The embattled Republican proposal to repeal and replace ObamaCare narrowly cleared a key hurdle Thursday morning, as the House Budget Committee approved the package over the objections of three GOP members.
The 19-17 vote sends the American Health Care Act to the House Rules Committee, with GOP leaders hoping to take up the bill in the full House next week.
There are 22 Republicans and 14 Democrats on the Budget Committee. The three Republican defections came from Reps. Dave Brat of Virginia, Mark Sanford of South Carolina and Gary Palmer of Alabama.
All Democrats on the committee voted against it.
"This is Robin Hood in reverse, but far worse," Kentucky Rep. John Yarmuth, the committee’s top Democrat, said ahead of the vote.
He added that the bill, as it now stands, “is not what the American people want.”
House Budget Chairwoman Diane Black, R-Tenn., appealed to Republicans on the committee to vote in favor of the legislation, calling it “the conservative health care vision we’ve been talking about for years.”
The close vote was considered the toughest of the three committee votes held so far on the controversial package. One more defection for Republicans would have resulted in a tie, stopping GOP leaders' current strategy for passing the bill in its tracks.
The agenda of President Trump and congressional Republicans hinges on reforming the Affordable Care Act in some way. But this bill's fate remains uncertain even after Thursday's preliminary approval, amid lingering resistance to certain provisions from moderates and conservatives alike.
House Speaker Paul Ryan dismissed reports that the GOP and the White House were at odds on the bill and told journalists that Trump was deeply involved in efforts to repeal and replace former President Barack Obama’s landmark health care legislation.
“No palace intrigue,” Ryan told reporters.
He added that the goal is to get a health care bill that can pass Congress.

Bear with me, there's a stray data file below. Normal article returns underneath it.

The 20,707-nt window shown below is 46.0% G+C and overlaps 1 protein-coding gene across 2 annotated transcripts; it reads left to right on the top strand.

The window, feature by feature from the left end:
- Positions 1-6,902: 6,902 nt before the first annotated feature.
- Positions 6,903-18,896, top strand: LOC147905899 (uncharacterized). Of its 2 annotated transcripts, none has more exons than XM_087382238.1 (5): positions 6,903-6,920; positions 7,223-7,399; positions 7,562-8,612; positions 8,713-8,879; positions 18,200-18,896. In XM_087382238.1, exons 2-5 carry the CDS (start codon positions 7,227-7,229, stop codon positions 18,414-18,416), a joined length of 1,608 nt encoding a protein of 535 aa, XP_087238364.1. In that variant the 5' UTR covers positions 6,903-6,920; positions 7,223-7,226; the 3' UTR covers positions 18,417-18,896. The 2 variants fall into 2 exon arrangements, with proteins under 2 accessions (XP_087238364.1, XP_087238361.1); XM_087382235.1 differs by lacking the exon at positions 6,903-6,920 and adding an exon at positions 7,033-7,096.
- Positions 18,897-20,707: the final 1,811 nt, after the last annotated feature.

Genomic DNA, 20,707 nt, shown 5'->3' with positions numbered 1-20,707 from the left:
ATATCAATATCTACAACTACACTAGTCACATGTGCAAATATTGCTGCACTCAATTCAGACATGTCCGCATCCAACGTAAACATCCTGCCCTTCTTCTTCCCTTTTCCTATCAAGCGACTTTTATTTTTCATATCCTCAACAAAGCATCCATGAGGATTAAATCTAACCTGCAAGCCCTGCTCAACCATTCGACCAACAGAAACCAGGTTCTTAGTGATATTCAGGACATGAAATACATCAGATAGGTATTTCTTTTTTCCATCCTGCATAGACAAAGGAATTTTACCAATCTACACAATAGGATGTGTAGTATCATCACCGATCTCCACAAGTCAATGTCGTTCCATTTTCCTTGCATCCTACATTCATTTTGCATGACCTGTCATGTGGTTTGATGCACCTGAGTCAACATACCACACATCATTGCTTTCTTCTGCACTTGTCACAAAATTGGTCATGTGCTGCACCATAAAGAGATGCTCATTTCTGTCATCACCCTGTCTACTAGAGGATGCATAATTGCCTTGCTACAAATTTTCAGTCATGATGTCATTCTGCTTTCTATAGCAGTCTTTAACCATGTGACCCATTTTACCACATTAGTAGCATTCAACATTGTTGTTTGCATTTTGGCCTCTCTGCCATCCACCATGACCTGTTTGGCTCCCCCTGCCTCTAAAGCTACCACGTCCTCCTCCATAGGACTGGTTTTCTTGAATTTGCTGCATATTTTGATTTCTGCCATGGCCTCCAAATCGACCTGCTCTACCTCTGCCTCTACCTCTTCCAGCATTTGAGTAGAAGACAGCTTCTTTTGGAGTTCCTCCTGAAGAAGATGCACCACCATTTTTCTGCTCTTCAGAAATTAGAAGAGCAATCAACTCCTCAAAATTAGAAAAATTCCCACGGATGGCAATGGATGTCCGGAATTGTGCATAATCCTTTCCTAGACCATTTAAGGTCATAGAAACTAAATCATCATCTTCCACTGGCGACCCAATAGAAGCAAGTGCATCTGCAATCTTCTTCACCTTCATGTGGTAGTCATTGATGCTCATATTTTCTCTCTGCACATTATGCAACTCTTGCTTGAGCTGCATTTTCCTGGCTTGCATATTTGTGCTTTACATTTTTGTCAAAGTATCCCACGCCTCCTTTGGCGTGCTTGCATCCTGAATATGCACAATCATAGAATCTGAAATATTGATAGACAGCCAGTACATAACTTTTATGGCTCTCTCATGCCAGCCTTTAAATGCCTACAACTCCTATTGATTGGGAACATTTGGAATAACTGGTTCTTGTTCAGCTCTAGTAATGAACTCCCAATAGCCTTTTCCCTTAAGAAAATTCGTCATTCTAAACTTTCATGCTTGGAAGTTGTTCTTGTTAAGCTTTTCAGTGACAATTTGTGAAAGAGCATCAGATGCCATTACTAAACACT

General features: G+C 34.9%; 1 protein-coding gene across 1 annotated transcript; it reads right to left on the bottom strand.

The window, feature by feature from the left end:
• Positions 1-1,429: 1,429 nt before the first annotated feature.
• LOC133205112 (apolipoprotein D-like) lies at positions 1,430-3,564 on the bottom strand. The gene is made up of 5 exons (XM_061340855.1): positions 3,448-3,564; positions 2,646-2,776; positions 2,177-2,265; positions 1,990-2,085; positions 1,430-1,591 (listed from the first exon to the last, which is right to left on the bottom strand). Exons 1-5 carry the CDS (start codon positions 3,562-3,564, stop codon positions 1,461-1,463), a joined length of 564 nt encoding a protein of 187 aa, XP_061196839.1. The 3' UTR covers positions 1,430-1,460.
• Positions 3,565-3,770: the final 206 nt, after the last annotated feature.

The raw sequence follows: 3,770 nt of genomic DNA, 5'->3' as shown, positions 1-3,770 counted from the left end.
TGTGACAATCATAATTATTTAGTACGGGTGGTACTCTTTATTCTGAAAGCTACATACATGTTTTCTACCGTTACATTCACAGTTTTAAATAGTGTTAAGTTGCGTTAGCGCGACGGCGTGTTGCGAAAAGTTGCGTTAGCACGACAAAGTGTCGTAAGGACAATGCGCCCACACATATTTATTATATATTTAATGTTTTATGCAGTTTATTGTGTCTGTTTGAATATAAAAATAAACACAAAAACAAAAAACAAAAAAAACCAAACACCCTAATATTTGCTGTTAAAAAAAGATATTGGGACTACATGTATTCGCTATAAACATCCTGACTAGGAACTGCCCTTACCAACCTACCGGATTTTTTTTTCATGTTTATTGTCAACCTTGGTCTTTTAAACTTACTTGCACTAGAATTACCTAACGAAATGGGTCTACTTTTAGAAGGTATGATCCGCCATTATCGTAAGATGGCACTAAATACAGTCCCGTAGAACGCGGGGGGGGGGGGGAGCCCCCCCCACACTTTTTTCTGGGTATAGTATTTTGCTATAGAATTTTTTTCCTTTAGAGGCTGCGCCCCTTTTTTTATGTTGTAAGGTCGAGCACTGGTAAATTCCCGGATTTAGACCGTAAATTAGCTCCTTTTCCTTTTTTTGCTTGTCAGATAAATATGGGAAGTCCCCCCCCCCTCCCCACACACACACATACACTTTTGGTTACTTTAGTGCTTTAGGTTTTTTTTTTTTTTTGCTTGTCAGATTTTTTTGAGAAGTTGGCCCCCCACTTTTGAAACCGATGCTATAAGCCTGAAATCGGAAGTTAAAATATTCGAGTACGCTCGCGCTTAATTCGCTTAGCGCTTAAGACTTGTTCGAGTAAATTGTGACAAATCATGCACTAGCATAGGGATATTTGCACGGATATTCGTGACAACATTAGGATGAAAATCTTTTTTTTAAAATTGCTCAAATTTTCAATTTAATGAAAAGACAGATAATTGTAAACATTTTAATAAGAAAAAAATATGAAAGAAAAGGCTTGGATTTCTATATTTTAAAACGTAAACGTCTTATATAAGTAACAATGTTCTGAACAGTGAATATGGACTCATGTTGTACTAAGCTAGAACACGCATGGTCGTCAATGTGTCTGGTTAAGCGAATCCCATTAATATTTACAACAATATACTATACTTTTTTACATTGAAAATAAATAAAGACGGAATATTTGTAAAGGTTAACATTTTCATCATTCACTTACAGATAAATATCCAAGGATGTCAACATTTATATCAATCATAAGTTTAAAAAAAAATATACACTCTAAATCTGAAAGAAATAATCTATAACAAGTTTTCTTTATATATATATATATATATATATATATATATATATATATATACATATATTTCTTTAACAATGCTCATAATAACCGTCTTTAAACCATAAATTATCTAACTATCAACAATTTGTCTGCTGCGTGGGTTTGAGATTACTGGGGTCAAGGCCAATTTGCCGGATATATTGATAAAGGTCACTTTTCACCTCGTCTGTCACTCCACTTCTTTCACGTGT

The White House and GOP leadership have been on a health care selling spree across the country -- and Capitol Hill -- trying to change minds.
At a Nashville rally on Wednesday, Trump reiterated his goal to “get something done” on the health care issue.
Vice President Pence has personally met with House Republicans in recent days and pressed them to get behind the bill.
Complicating the process for the White House and Republican leadership is a recent analysis of the bill by the Congressional Budget Office which predicted that 24 million fewer Americans would be insured under the new legislation.
The CBO said the Republican proposal would be “less generous” with new tax credits for those receiving subsidies under the current law and the plan would likely increase average premiums in the nongroup market until 2020. The report predicted premiums would decrease over the long-term, however.
Health and Human Services Secretary Tom Price, who used to be on the House Budget Committee, downplayed the CBO report.
“We disagree strenuously with the report that was put out,” Price said earlier this week. “It’s just not believable is what we would suggest.”
The CBO report, compiled along with staff of the Joint Committee on Taxation, also determined the Republican proposal would save money for taxpayers and cut federal deficits $337 billion from 2017 to 2026. Price did not seem to have a problem with that part of the analysis.
Despite Thursday’s news, Sen. Charles Grassley, R-Iowa, indicated the health care proposal, as it stands, lacks the votes needed to pass the Republican-controlled Senate.